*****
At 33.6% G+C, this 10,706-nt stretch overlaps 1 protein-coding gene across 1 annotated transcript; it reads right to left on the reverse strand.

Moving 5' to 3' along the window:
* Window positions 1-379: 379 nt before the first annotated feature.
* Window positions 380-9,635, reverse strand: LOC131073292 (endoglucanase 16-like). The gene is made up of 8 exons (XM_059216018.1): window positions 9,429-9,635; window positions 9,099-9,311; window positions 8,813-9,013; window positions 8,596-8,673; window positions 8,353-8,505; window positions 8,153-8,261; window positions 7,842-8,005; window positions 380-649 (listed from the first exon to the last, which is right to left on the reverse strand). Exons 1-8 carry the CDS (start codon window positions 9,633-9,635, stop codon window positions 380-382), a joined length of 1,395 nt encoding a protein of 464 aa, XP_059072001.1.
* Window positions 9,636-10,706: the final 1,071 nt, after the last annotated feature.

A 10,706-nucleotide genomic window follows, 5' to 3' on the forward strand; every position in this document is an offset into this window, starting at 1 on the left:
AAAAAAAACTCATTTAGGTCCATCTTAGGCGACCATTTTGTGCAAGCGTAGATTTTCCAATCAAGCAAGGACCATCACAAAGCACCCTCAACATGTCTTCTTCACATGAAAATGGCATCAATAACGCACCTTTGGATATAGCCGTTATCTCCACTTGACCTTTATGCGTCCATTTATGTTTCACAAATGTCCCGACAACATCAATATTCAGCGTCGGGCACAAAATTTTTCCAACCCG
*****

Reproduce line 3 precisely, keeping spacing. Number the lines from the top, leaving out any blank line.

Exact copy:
* Window positions 1-379: 379 nt before the first annotated feature.